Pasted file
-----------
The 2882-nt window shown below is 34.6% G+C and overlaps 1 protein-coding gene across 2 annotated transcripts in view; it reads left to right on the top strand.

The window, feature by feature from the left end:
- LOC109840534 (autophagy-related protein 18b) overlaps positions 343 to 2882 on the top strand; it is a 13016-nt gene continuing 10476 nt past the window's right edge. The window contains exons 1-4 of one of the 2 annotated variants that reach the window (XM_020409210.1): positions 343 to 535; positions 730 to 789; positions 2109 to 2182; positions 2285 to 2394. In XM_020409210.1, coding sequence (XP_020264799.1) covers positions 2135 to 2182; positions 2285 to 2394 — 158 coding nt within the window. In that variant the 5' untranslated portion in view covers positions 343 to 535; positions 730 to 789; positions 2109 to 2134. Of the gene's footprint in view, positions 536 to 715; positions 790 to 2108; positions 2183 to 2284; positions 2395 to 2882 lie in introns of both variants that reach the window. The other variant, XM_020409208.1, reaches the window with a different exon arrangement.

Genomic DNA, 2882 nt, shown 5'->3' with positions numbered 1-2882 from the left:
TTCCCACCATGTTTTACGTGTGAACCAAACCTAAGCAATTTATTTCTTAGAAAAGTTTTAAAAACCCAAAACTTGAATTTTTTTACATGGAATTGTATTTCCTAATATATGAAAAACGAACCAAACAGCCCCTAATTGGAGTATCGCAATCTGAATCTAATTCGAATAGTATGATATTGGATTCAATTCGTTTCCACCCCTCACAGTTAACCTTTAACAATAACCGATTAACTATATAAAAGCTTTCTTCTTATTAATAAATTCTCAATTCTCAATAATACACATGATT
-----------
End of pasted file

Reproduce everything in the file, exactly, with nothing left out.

The 2882-nt window shown below is 34.6% G+C and overlaps 1 protein-coding gene across 2 annotated transcripts in view; it reads left to right on the top strand.

The window, feature by feature from the left end:
- LOC109840534 (autophagy-related protein 18b) overlaps positions 343 to 2882 on the top strand; it is a 13016-nt gene continuing 10476 nt past the window's right edge. The window contains exons 1-4 of one of the 2 annotated variants that reach the window (XM_020409210.1): positions 343 to 535; positions 730 to 789; positions 2109 to 2182; positions 2285 to 2394. In XM_020409210.1, coding sequence (XP_020264799.1) covers positions 2135 to 2182; positions 2285 to 2394 — 158 coding nt within the window. In that variant the 5' untranslated portion in view covers positions 343 to 535; positions 730 to 789; positions 2109 to 2134. Of the gene's footprint in view, positions 536 to 715; positions 790 to 2108; positions 2183 to 2284; positions 2395 to 2882 lie in introns of both variants that reach the window. The other variant, XM_020409208.1, reaches the window with a different exon arrangement.

Genomic DNA, 2882 nt, shown 5'->3' with positions numbered 1-2882 from the left:
TTCCCACCATGTTTTACGTGTGAACCAAACCTAAGCAATTTATTTCTTAGAAAAGTTTTAAAAACCCAAAACTTGAATTTTTTTACATGGAATTGTATTTCCTAATATATGAAAAACGAACCAAACAGCCCCTAATTGGAGTATCGCAATCTGAATCTAATTCGAATAGTATGATATTGGATTCAATTCGTTTCCACCCCTCACAGTTAACCTTTAACAATAACCGATTAACTATATAAAAGCTTTCTTCTTATTAATAAATTCTCAATTCTCAATAATACACATGATT